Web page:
Dolphin Club Members Brave the Cold to Swim in San Francisco Bay

Tucked away at the end of Fisherman’s Wharf, amid a flood of tourists, stands a white wooden house with blue trim. It’s the home of the Dolphin Club, San Francisco’s historic swimming and boating club, whose members have been rowing and swimming in the notoriously icy water of the bay for over a century.

Inside the clubhouse are magnificent antique boats and walls lined with black-and-white photographs of monumental races and portraits of lifetime members. The Dolphin Club was founded in 1877, originally as an all-men’s club with a limit of 25 members. The club began to allow women in 1976, and now has more than 1,400 members.

Club members often swim early in the morning as the sun rises or late in the afternoon as the sky turns red. The middle of the day tends to draw a dedicated cohort of older lifetime members. The swimmers, who rarely wear wetsuits, often come eye to eye with birds and seals, and they adore entering the hot sauna after a frigid swim.

Many members extend their membership year after year. After 25 years, members become "life members" and their pictures get put up inside the clubhouse.
Many members extend their membership year after year. After 25 years, members become "life members" and their pictures get put up inside the clubhouse. (Anya Schultz/KQED)

“It’s a way to feel fully alive in your body,” says Katie Harrington, who has been a member for three years. “When else do you get to feel your quads rippling in the sauna because you are cold to the core?”

Recently there has been a surge in new members, likely due to this winter’s exceptionally warm water temperatures. The temperature of the water in the bay generally averages 54 degrees Fahrenheit during the month of March, but this month it has been reaching 60 degrees. In cold water without a wetsuit, swimmers can feel the difference of every degree.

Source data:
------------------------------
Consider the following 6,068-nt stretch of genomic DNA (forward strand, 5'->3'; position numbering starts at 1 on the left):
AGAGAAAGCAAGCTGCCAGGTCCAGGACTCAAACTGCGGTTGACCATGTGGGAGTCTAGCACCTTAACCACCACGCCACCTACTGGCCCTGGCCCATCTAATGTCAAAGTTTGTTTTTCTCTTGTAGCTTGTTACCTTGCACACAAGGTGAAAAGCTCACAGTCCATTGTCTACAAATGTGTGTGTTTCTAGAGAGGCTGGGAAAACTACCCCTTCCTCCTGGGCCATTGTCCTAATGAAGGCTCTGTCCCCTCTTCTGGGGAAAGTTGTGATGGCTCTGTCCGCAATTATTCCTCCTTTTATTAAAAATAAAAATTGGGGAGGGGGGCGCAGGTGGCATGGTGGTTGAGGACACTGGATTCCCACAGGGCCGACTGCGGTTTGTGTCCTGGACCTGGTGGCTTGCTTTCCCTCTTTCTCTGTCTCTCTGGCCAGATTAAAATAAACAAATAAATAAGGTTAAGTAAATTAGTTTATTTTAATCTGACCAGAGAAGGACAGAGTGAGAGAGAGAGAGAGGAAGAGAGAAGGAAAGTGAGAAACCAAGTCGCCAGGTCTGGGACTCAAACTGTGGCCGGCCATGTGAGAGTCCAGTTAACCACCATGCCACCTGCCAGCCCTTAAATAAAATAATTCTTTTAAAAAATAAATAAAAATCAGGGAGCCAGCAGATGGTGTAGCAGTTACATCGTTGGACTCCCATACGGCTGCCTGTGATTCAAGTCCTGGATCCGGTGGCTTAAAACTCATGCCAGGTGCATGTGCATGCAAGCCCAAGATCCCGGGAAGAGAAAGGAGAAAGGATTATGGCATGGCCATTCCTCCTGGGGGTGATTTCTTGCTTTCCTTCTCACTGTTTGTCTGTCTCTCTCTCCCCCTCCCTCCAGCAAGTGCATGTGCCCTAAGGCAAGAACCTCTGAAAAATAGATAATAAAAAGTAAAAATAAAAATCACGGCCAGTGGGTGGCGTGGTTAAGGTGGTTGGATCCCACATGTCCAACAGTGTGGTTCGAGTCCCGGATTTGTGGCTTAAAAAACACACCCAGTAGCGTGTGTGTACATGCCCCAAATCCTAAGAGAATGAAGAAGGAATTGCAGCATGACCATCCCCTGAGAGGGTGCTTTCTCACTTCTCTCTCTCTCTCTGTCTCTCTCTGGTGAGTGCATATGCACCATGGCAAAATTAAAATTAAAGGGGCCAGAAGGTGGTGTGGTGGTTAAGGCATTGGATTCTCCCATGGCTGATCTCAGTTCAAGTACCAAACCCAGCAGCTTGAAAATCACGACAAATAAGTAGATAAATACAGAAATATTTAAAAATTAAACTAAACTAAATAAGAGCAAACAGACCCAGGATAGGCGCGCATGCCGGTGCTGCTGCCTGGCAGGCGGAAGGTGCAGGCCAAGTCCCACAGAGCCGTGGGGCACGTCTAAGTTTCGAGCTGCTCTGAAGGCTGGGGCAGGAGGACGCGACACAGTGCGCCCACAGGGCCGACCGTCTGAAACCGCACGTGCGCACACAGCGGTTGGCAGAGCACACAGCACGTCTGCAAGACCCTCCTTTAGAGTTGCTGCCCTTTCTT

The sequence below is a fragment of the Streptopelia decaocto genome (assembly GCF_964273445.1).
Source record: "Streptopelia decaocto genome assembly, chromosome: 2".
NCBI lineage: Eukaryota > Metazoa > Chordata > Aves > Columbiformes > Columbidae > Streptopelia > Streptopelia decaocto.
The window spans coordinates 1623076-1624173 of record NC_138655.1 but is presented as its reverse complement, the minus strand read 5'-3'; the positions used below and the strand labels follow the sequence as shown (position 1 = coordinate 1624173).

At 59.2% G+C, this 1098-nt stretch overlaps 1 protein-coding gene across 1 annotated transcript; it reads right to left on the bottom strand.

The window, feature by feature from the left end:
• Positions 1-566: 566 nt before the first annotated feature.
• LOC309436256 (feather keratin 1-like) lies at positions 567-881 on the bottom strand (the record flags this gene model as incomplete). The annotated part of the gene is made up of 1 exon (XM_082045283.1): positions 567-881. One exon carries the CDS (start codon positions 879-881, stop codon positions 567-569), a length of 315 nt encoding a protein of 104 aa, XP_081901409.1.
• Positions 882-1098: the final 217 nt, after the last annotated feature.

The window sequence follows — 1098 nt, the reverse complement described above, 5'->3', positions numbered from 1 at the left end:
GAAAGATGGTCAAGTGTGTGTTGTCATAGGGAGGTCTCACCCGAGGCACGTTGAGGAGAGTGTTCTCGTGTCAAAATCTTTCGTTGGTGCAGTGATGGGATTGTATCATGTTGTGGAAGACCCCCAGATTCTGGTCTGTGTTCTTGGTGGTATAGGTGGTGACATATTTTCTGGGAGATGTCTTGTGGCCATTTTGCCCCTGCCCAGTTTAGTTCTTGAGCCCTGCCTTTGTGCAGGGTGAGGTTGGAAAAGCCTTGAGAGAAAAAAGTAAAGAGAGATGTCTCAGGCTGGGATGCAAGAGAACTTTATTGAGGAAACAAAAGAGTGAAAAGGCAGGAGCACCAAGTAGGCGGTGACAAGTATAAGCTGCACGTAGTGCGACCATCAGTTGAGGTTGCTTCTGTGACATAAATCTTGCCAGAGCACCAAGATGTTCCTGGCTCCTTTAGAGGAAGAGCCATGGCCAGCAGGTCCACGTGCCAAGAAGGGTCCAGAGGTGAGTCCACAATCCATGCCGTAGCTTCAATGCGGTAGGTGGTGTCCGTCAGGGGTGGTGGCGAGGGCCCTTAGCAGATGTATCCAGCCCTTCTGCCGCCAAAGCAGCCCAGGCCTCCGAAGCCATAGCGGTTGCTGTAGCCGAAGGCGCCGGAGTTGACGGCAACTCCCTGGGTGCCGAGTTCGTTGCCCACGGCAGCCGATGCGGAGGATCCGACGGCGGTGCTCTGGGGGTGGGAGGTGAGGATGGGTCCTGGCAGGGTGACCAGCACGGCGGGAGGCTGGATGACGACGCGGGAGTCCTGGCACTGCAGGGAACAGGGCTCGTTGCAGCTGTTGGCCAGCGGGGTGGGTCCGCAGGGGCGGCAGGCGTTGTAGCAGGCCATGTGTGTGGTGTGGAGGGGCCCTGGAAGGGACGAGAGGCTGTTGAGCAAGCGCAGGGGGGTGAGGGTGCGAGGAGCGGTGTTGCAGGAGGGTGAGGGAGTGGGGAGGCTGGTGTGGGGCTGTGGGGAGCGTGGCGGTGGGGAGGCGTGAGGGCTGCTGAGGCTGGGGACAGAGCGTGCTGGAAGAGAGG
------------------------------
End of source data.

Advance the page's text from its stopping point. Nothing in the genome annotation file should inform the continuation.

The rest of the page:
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Last Saturday marked the end of this winter’s Polar Bear Challenge, an annual Dolphin Club competition in which members race to swim 40 miles over the three coldest months of the year. The board where competitors log their miles in tiny squares is covered in color, a testament to the swimmers' dedication to coming to the club year-round.

During the annual Polar Bear Challenge, Dolphin Club members attempt to swim 40 miles from December 21 to March 21.
During the annual Polar Bear Challenge, Dolphin Club members attempt to swim 40 miles from Dec. 21 to March 21. (Anya Schultz/KQED)

“If you really like to swim in this water, you forget about the cold,” says Sidney J.P. Hollister, who has been a member for 27 years. “It’s always cold, but you just don’t think about it.”

Social activities, such as happy-hour gatherings with the neighboring South End Rowing Club, group boat-building and member competitions, give the club a small-town feel. Some members just come to swim or row, and leave without socializing. But many become enveloped in the club’s tight-knit, intergenerational community — a refreshing haven amid a bustling city.

For Hollister, who lives alone and swims every day, the club has become a second home.

“There are days when I look back on the city and I think, ' How did I get so lucky?' ” he says.

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“To tolerate cold water, which doesn’t bother me too much, to have this place to swim in, and to have this place in San Francisco — that is just a trifecta. You can’t get much better than that.”

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